Recently, the off-the-track media coverage of air pollution in South and South-East Asia came under scanner of Vital Strategies analysis that found a disconnect between media’s perception of the causes of air pollution and the solutions. In India, while the air pollution coverage was extensive (post WHO report and Lankan cricketers’ Delhi nausea stories), leading to (much delayed) formation of National Clean Air Programme, the press was found either inactive on probing non-compliance, or incorrect on reporting about solutions.
Consider this: there was little coverage on state and industry’ compliance of emission norms. The study of 14,000 Asian press articles found that vehicular emissions was reported as the biggest cause of air pollution, while power plants barely featured. But reports on perceived solutions talked mostly about the need for energy efficient power plants. “Vehicles are convenient for governments [to blame for air pollution], because they make the middle class a part of the problem,” said Lauri Myllyvirta, lead analyst, global air pollution unit, Greenpeace.
“Vehicle bias” is particularly pronounced in India, where studies have shown that traffic contributes in a very small way to overall PM2.5 levels, Myllyvirta said.
India’s env. minister says no conclusive link between air pollution and mortality rates
Indian Environment minister Harsh Vardhan told Parliament there exists no conclusive data in the country to link death and disease directly to air pollution. However, the minister made no reference to the state-wise study conducted by Health ministry body and published in the Lancet journal on the impact of air pollution on deaths and disease. The study established that every one in eight deaths in India could be linked to air pollution.
Delhi to get its first “preemptive” pollution action plan by February
Delhi will get its first “preemptive” fortnightly pollution action plan by February. The updates would provide predictions on the likely spikes in air pollution in the next two weeks as well as point out specific sites that would encounter higher pollution, among other things.
Delhi may limit registration of new vehicles to tackle pollution
In what could be a landmark move, the Centre and Delhi government are considering restricting vehicle registrations in Delhi to fight air pollution and traffic congestion. Approximately 1,850 new vehicles are registered in the national capital every day – which already has over 11 million registered vehicles – and an additional 80,000 vehicles enter the city daily.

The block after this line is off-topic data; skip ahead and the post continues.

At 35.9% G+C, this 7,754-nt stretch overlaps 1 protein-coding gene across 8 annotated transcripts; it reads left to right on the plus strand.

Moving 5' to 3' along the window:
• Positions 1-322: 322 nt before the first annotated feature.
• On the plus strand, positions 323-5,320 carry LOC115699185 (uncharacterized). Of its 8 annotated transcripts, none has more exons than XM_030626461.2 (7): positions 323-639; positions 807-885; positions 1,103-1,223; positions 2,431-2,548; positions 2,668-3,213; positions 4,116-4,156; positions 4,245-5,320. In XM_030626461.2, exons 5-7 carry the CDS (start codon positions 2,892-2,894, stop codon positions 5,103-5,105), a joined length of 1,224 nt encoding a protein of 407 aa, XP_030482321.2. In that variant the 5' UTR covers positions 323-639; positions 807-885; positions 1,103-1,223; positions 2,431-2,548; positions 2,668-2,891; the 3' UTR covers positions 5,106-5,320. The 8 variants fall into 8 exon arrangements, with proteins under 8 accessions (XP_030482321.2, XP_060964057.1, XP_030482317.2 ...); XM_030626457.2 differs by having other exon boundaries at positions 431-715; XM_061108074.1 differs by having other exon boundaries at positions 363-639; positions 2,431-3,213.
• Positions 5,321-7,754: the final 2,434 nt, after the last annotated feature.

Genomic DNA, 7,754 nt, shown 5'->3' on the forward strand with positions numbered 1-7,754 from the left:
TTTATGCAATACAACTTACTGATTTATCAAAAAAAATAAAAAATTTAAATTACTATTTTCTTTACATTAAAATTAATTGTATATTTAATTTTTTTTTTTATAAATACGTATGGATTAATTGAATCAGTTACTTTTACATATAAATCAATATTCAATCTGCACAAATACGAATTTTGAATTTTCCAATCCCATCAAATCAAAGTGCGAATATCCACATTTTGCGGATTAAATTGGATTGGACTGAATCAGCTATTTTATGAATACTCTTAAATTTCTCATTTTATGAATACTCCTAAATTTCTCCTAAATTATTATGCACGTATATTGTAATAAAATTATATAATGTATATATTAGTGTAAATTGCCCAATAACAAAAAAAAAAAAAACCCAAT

Delhi’s air pollution touches “emergency” levels, but Kolkata clocks in at even worse
Delhi air pollution reached emergency levels in the new year with PM2.5 levels touching 500 µg/m³ in some parts of the capita l – breaching last year’s high of 450 µg/m³
on Dec 23. Cold temperatures forced residents to burn fires to keep warm, further adding to the city’s smog. Campaigners say most of pollution preventive measures this year have failed. However Delhi will now launch a real-time pollutant source-apportionment study with IIT-Kanpur. The institute did a similar study back in 2015.
The situation in Kolkata meanwhile worsened as air pollution in the city surpassed the “severe” levels of Delhi, with one of its locations touching 500 µg/m³. Campaigners say vehicular pollution, mainly commercial diesel vehicles, remains the main cause of Kolkata’s toxic air.
Quality of air in nine out of 12 Uttar Pradesh cities worse than that of Delhi
The air pollution levels in 9 out of 12 cities in Uttar Pradesh were reported to be worse than in Delhi on January 3rd. Baghpat district was the most polluted with AQI value of 457, with Ghaziabad next at 455.
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